WASHINGTON DC —
Thousands continue pouring to the makeshift memorial at the Muhammad Ali Center in Louisville, Kentucky, to pay their last respects to the famed professional American boxer, Muhammad Ali, who died on Friday.
“They’ve been thousands upon thousands of people that have left flowers, cards, t-shirts, boxing gloves, and kids have drawn pictures,” said Donald Lassere, president and chief executive of the Muhammad Ali Center. “All in grievance and respect and remembrance of Muhammad Ali.”
Born Cassius Marcellus Clay, Muhammad Ali took the boxing world by storm, winning 56 of his 61 fights around the world, the majority by a knock out.
Lassere, who’ been running the Center since 2012, said the Center, founded by Muhammad Ali and his fourth wife, Lonnie, was not intended to be a boxing museum.
“What Muhammad and Lonnie wanted to do with the center is not to have a boxing museum,” he said. “They wanted a center to inspire people and as Muhammad has inspired people.”
Lassere explained that the center is partitioned in such a way so as to reflect six principles by which Muhammad Ali lived by, namely, Confidence, Conviction, Dedication, Giving, Respect and Spirituality, and the stages he went through in his life, such as when he refused to enlist to fight in the Vietnam War.
“For example, when you go into our Conviction Pavillion, you’ll see its almost like a walk through history where you will see how tumultuous America was at the time Muhammad made his conscientious objection to being inducted into the military,” said Lassere.
“In that Pavillion you will see there were a lot of people who objected to his stance on the Vietman War. But you will also see video of Muhammad converting to Islam, he was becoming a Muslim, and he was free to make that choice. And he said, 'I don’t have to be what you want me to be, I am free to be who I want to be'.”
A mourner carries flowers to leave at the childhood home of Muhammad Ali, June 5, 2016, in Louisville, Kentucky.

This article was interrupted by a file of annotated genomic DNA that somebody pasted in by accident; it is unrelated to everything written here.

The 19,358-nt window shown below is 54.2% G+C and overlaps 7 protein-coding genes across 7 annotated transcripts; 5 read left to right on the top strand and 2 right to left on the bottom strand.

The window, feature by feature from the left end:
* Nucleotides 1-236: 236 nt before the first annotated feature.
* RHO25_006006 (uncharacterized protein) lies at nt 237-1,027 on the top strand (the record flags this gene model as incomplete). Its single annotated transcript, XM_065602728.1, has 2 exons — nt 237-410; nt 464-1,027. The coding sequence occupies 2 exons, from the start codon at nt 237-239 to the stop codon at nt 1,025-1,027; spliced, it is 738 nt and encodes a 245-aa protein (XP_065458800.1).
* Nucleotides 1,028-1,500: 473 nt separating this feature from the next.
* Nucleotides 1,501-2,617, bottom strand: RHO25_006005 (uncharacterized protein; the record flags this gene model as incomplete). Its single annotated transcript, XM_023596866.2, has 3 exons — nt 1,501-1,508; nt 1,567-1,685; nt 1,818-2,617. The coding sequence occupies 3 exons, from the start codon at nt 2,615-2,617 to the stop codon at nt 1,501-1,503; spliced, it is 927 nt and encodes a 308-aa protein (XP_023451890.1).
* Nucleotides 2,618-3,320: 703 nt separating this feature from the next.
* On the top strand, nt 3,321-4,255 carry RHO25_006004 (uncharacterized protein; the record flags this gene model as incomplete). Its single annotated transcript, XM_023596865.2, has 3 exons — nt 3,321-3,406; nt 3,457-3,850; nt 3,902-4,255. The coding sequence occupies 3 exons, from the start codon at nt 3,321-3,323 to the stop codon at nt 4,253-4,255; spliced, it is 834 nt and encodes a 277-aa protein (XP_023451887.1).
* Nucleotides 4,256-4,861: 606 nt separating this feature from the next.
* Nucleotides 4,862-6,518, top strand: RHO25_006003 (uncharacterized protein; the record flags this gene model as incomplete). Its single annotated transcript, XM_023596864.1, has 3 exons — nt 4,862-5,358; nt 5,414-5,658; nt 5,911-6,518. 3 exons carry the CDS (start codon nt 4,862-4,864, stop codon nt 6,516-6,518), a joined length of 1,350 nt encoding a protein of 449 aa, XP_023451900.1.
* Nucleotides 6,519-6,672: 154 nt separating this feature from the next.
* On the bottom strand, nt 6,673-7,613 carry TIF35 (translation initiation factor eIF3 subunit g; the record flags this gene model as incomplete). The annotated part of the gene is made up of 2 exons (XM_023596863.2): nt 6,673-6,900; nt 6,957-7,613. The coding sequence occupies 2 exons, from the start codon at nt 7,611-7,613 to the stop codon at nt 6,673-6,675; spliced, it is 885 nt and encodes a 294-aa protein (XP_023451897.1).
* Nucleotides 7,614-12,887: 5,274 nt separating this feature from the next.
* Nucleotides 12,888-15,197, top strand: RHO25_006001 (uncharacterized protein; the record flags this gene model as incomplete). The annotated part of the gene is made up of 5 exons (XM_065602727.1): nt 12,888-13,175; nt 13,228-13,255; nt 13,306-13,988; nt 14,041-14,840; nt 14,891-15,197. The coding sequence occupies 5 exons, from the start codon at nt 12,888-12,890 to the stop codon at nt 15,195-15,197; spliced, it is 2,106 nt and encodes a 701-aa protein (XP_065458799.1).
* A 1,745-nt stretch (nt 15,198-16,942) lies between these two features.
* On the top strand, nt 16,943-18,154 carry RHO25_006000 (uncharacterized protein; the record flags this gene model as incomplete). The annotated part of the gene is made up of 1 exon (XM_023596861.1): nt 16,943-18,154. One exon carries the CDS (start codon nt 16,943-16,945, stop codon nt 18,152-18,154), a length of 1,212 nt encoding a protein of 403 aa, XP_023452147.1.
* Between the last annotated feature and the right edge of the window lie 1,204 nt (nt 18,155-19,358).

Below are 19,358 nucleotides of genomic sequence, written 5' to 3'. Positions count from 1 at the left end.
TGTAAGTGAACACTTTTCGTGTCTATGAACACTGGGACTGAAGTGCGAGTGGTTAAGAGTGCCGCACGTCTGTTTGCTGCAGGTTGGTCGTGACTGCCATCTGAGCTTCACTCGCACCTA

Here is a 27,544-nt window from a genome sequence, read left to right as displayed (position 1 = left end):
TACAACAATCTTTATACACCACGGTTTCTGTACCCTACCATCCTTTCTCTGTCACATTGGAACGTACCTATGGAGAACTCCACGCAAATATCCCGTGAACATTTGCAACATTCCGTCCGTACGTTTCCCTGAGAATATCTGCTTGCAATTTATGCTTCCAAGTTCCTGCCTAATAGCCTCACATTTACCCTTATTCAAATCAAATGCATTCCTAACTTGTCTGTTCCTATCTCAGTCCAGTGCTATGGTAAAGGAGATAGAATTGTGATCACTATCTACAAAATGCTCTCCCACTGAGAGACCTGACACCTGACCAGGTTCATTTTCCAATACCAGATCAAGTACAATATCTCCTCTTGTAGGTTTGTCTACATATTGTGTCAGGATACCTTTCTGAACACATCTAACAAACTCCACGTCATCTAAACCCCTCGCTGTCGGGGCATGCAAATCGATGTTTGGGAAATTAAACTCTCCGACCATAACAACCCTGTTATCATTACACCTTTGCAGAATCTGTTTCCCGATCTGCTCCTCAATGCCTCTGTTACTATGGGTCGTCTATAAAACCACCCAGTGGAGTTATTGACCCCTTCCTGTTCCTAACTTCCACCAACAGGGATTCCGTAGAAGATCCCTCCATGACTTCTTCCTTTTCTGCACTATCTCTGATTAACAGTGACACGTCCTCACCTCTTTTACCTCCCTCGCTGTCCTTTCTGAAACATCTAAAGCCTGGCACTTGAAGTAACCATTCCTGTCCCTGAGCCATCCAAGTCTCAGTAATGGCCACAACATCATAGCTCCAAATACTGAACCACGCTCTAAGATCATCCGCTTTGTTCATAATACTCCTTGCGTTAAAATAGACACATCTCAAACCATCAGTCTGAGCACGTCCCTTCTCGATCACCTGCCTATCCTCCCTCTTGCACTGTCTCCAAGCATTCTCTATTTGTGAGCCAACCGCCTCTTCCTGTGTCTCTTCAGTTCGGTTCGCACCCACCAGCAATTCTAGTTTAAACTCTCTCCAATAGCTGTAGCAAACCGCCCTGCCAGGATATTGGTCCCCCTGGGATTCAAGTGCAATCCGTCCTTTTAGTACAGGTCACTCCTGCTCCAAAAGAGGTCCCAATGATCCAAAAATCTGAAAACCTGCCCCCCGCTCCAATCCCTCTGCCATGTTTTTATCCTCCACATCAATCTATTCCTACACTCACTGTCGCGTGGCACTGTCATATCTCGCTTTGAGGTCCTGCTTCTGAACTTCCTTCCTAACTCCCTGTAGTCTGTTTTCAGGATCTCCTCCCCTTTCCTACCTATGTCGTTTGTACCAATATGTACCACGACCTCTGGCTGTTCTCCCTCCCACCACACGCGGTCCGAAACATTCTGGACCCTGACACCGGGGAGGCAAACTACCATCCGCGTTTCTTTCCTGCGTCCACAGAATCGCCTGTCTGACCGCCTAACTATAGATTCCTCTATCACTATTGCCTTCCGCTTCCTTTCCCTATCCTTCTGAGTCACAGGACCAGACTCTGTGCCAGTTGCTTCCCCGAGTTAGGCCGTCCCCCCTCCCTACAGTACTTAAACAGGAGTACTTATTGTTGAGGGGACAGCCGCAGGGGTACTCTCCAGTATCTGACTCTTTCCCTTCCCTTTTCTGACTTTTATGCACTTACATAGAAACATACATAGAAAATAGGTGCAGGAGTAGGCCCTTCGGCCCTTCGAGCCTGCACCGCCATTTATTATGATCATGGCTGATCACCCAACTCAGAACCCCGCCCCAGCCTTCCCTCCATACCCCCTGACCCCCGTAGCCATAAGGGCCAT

Apart from the title of heavyweight champion, many referred to Muhammad Ali by the title “The Greatest” as he often called himself. But Lassere said that title was not far from the truth.
“When you were in the presence of Muhammad, you were in the presence of greatness, true greatness,” he said.
Despite the onset of Parkinson’s which gravely diminished his mobility and ability to speak as he used to, Lassere said Muhammad Ali remained an engaging communicator.
“Muhammad could say more with his eyes that I could say with a thousand words quite frankly, and with his facial expressions and his body language, so he was still a very, very expressive person” explained Lassere. “It was his mere charisma, I meant that never left him, and the fact that he loved people and people loved him, that never left. And so while he wasn’t speaking much, he still was able to communicate.”
Lassere describes with a laugh his reaction to meeting Ali.
“His eyes were so expressive, his facial expression can bring a smile to your face, and that is what it did to me, I was just in awe of meeting him and so honored to meet him.”
A woman signs a mural of boxing great Muhammad Ali in the Brooklyn Borough of New York outside of a gathering hosted by director Spike Lee, June 4, 2016.
While revered by many, Muhammad Ali did not always gain the love of his opponents, many of who he shredded to bits with words leading to a crucial match.
Lassere said what many may have described as arrogance, Ali was simply living by one of his principles – confidence.
“He was always very, very confident, and yes, of course, I am sure it was off putting to his opponents, and many of them said so,” acknowledged Lassere. “But Muhammad was always confident and he had a strong belief in his ability as a boxer and so, you talk to any boxer, they would not go into a ring thinking they are going to lose, and Muhammad always went in and he knew he was going to win.”
Boxing legend Muhammad Ali stands with his wife Yolanda as he is introduced before the welterweight fight between Floyd Mayweather Jr. and Shane Mosley at the MGM Grand Garden Arena in Las Vegas, Nevada in this May 1, 2010 file photo.
Though Muhammad Ali has now passed on, Lassere said the Center will continue to tell the world about his life. He said that was one of Muhammad Ali’s wishes.
“One of Muhammad’s wishes is in lieu flowers for example, in lieu of flowers and cards, that people make donations to the Center to make sure that we continue with his legacy. And so that is what we are going to do," Lassere said.
Muhammad Ali will be laid to rest in his home city of Louisville, Kentucky, Friday, and in keeping with Muhammad Ali’s wishes, the memorial will be open to the public.